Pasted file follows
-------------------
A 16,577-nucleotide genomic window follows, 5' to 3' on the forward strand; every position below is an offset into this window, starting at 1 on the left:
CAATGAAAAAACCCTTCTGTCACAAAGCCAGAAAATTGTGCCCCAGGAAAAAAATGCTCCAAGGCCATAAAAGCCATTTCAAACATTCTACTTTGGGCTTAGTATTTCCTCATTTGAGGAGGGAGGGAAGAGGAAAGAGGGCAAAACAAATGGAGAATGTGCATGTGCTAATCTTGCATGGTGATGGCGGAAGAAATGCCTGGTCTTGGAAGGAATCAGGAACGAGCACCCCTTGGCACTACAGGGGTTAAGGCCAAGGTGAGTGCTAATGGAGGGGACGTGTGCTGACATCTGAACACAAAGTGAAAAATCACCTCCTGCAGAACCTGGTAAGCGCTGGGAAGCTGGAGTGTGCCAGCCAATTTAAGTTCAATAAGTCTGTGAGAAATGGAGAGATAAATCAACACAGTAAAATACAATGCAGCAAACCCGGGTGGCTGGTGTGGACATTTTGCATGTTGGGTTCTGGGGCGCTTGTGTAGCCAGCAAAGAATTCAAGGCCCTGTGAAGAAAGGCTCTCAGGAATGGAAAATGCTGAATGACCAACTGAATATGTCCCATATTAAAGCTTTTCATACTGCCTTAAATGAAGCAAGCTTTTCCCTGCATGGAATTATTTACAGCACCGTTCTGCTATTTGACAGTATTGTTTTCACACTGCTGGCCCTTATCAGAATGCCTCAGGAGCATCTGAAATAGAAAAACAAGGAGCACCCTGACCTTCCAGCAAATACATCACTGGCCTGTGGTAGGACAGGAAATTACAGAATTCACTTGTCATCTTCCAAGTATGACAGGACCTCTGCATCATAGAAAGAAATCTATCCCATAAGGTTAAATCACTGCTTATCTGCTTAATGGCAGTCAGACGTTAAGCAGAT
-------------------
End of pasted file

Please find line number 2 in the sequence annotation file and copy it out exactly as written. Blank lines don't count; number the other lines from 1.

CAATGAAAAAACCCTTCTGTCACAAAGCCAGAAAATTGTGCCCCAGGAAAAAAATGCTCCAAGGCCATAAAAGCCATTTCAAACATTCTACTTTGGGCTTAGTATTTCCTCATTTGAGGAGGGAGGGAAGAGGAAAGAGGGCAAAACAAATGGAGAATGTGCATGTGCTAATCTTGCATGGTGATGGCGGAAGAAATGCCTGGTCTTGGAAGGAATCAGGAACGAGCACCCCTTGGCACTACAGGGGTTAAGGCCAAGGTGAGTGCTAATGGAGGGGACGTGTGCTGACATCTGAACACAAAGTGAAAAATCACCTCCTGCAGAACCTGGTAAGCGCTGGGAAGCTGGAGTGTGCCAGCCAATTTAAGTTCAATAAGTCTGTGAGAAATGGAGAGATAAATCAACACAGTAAAATACAATGCAGCAAACCCGGGTGGCTGGTGTGGACATTTTGCATGTTGGGTTCTGGGGCGCTTGTGTAGCCAGCAAAGAATTCAAGGCCCTGTGAAGAAAGGCTCTCAGGAATGGAAAATGCTGAATGACCAACTGAATATGTCCCATATTAAAGCTTTTCATACTGCCTTAAATGAAGCAAGCTTTTCCCTGCATGGAATTATTTACAGCACCGTTCTGCTATTTGACAGTATTGTTTTCACACTGCTGGCCCTTATCAGAATGCCTCAGGAGCATCTGAAATAGAAAAACAAGGAGCACCCTGACCTTCCAGCAAATACATCACTGGCCTGTGGTAGGACAGGAAATTACAGAATTCACTTGTCATCTTCCAAGTATGACAGGACCTCTGCATCATAGAAAGAAATCTATCCCATAAGGTTAAATCACTGCTTATCTGCTTAATGGCAGTCAGACGTTAAGCAGAT